Maryland’s health insurance exchange board will be asked Tuesday night to “adopt the Connecticut IT platform” in place of Maryland’s own troubled online health exchange, according to an e-mail that the state’s head of information technology sent Tuesday afternoon to contractors working on the exchange.

“We are hopeful that the board adopts this recommendation,” Isabel FitzGerald, Maryland’s secretary for information technology, wrote in an e-mail that was obtained by The Washington Post.

The exchange board is scheduled to meet at 5 p.m.

Gov. Martin O’Malley (D) and his staff have repeatedly declined to confirm reports that the state is planning to replace its troubled exchange with technology from Connecticut, a switch that is expected to cost tens of millions of dollars.

The Washington Post reported late Friday that the change would be made this week.

In the e-mail, FitzGerald wrote that Maryland will continue to maintain and operate its current exchange until the new system is ready, which is expected to happen in November. The second open enrollment period begins Nov. 15.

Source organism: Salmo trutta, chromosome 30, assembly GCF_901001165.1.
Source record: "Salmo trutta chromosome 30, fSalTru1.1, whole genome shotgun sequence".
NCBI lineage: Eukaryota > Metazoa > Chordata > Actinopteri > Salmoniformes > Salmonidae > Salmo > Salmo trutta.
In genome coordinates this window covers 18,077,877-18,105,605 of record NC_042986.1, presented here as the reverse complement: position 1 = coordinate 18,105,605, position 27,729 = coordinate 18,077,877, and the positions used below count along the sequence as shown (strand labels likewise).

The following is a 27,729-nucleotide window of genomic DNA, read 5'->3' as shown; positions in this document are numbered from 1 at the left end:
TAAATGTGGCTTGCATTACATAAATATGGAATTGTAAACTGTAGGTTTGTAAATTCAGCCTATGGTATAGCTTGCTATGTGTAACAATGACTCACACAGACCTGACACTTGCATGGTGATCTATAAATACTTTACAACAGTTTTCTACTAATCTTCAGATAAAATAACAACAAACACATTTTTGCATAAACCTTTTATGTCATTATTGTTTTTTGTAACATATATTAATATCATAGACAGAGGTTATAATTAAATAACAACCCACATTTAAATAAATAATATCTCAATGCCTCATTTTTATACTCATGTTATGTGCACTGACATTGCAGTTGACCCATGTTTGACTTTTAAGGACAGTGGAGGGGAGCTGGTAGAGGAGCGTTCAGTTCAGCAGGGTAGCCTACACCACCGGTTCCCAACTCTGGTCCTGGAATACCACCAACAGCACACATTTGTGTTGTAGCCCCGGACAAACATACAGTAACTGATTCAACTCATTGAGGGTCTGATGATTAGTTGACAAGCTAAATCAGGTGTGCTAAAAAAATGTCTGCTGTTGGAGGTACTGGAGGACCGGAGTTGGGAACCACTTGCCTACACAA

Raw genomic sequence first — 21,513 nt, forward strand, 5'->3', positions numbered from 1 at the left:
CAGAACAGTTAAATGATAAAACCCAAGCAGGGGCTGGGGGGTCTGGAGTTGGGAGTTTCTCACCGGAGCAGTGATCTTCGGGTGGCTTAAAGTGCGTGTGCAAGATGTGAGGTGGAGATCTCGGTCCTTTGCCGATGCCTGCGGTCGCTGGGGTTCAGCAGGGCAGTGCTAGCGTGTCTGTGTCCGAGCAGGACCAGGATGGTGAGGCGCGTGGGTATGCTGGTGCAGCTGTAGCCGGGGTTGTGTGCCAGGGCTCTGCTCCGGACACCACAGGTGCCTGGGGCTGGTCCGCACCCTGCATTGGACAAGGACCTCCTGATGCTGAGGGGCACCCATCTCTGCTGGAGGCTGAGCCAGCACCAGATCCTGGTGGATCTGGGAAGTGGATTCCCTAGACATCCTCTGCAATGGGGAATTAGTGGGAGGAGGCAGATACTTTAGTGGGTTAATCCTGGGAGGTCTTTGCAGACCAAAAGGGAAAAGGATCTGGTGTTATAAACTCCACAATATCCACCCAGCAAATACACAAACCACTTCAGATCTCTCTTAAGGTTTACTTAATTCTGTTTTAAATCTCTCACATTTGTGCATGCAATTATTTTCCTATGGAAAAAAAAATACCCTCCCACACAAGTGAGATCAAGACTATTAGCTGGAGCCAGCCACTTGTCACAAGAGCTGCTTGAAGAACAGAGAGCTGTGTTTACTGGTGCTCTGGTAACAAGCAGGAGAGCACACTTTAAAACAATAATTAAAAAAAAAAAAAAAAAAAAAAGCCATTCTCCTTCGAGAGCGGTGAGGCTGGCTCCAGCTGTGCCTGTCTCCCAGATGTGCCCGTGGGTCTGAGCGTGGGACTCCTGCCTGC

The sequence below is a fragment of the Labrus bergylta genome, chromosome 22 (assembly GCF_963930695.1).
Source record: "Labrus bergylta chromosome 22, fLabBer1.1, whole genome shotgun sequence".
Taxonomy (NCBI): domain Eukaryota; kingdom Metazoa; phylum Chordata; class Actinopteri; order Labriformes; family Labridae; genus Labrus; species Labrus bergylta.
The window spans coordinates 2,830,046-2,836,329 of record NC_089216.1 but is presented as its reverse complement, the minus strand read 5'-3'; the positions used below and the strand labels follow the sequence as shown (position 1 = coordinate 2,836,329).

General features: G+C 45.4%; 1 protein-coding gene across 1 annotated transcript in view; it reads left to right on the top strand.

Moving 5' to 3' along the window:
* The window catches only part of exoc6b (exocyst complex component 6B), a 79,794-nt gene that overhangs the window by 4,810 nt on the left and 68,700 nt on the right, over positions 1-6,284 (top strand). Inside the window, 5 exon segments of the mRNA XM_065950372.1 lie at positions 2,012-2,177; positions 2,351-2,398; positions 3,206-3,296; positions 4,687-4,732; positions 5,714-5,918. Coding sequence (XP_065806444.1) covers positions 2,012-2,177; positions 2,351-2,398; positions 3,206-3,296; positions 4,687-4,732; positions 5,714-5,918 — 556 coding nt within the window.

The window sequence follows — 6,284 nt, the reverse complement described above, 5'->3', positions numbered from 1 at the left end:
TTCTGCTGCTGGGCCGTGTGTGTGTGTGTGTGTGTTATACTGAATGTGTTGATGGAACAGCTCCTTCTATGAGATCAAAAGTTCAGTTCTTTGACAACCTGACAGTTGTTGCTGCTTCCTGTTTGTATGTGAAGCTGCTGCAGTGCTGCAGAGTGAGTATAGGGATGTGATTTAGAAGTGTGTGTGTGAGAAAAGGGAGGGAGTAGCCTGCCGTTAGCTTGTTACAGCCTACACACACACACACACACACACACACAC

“I want to emphasize we still have a long road ahead of us and many people who still need our help to enroll so let’s stay focused on the work at hand,” FitzGerald wrote.

“[O]ur focus should be on getting people enrolled and delivering the fixes and additional functionality that our user community desperately needs to properly manage cases. We cannot lose sight of the fact those numbers on the board that we look at every week are actually people — people that have real lives and medical bills that need coverage.”